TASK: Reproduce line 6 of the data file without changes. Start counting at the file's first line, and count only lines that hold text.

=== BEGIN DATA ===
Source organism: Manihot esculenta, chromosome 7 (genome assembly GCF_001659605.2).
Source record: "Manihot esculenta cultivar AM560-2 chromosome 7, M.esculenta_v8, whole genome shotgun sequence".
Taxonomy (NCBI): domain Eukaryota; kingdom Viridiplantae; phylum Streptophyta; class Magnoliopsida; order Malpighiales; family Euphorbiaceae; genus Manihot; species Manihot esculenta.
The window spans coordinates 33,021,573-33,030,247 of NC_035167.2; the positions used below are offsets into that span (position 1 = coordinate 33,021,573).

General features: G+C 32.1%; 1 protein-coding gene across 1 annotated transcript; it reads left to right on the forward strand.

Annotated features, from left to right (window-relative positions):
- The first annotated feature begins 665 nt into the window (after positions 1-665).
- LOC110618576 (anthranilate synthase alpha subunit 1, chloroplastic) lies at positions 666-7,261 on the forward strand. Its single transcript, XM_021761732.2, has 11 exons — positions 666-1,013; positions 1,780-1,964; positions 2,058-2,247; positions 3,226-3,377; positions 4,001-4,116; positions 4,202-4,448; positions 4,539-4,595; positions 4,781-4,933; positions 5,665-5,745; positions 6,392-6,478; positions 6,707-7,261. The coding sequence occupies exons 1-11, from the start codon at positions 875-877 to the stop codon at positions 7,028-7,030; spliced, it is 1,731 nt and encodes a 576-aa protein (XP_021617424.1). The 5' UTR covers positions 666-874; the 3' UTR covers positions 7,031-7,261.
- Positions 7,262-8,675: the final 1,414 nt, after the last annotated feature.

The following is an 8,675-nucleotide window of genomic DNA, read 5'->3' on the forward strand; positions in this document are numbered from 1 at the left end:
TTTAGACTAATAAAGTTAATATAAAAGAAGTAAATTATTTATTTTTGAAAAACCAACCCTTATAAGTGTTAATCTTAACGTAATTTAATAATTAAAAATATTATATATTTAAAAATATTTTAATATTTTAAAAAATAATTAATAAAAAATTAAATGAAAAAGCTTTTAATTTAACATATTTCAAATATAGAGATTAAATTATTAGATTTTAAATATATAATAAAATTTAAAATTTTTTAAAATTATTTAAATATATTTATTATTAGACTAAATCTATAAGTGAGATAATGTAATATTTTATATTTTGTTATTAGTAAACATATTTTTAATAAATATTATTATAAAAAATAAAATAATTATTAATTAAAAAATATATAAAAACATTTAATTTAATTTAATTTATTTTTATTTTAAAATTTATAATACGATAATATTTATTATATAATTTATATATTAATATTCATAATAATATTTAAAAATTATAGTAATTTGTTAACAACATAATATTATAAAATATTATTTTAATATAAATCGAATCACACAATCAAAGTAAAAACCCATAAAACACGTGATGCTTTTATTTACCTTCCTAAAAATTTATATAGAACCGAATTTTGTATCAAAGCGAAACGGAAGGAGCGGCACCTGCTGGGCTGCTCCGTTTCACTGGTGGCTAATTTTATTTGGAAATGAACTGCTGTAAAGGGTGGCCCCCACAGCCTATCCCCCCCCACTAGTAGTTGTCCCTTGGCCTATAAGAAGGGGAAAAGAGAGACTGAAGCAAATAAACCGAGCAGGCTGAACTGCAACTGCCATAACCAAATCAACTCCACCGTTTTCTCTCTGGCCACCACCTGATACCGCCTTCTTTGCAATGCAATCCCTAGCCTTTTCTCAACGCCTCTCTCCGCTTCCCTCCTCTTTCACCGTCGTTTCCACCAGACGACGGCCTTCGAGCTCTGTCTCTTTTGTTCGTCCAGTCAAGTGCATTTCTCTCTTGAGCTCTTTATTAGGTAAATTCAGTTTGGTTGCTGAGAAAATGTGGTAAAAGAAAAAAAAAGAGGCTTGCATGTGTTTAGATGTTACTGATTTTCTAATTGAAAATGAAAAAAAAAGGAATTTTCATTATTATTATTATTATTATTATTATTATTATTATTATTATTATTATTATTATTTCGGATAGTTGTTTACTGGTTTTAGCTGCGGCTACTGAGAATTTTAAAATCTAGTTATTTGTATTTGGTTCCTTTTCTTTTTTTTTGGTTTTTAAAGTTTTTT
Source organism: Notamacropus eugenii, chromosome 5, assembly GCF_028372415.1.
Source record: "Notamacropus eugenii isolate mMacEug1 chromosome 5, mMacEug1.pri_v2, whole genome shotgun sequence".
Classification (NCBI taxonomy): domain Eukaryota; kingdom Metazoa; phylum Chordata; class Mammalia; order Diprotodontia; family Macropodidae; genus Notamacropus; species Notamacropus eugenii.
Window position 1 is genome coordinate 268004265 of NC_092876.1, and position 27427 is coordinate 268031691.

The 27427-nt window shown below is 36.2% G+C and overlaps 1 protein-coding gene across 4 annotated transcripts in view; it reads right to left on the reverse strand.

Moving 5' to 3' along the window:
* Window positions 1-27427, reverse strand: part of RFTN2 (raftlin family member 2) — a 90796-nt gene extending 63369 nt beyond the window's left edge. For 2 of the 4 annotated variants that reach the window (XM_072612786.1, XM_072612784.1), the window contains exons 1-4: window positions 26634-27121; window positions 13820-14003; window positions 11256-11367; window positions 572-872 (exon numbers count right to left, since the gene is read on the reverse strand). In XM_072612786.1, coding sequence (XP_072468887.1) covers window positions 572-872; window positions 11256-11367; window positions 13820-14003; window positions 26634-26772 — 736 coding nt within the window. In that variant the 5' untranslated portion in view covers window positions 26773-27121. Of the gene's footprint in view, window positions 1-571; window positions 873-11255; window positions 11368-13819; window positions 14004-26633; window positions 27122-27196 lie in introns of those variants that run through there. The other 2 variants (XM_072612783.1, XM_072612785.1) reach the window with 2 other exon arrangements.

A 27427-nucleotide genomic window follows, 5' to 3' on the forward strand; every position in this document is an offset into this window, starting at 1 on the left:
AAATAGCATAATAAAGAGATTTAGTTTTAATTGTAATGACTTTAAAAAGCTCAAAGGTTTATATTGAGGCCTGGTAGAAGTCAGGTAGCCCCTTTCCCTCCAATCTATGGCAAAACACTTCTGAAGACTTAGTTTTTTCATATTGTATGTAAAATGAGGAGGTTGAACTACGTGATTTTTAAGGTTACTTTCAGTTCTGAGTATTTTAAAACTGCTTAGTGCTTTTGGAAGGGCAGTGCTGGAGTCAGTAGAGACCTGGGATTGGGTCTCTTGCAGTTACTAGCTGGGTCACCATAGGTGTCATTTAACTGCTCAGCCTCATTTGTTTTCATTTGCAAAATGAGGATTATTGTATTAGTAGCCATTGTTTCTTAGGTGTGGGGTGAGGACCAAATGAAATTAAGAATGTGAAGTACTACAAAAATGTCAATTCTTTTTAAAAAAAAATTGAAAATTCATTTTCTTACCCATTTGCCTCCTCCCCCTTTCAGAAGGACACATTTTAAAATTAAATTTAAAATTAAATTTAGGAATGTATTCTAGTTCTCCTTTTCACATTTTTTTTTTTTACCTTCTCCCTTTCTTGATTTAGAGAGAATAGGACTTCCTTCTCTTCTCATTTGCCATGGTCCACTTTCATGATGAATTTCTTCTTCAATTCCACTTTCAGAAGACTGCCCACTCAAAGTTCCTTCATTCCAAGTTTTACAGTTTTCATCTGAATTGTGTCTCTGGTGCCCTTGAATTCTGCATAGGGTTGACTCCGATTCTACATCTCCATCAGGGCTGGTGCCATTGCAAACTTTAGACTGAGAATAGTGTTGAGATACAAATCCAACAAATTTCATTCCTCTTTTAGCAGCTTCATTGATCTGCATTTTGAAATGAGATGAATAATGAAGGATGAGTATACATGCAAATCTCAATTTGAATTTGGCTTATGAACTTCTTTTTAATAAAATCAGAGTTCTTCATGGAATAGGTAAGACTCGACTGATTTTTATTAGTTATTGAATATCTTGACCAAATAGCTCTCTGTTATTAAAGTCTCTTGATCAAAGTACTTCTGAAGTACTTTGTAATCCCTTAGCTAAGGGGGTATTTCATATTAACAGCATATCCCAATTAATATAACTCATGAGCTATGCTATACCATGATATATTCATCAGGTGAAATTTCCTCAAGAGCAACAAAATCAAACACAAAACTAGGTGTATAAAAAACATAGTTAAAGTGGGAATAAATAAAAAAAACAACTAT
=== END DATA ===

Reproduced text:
Annotated features, from left to right (window-relative positions):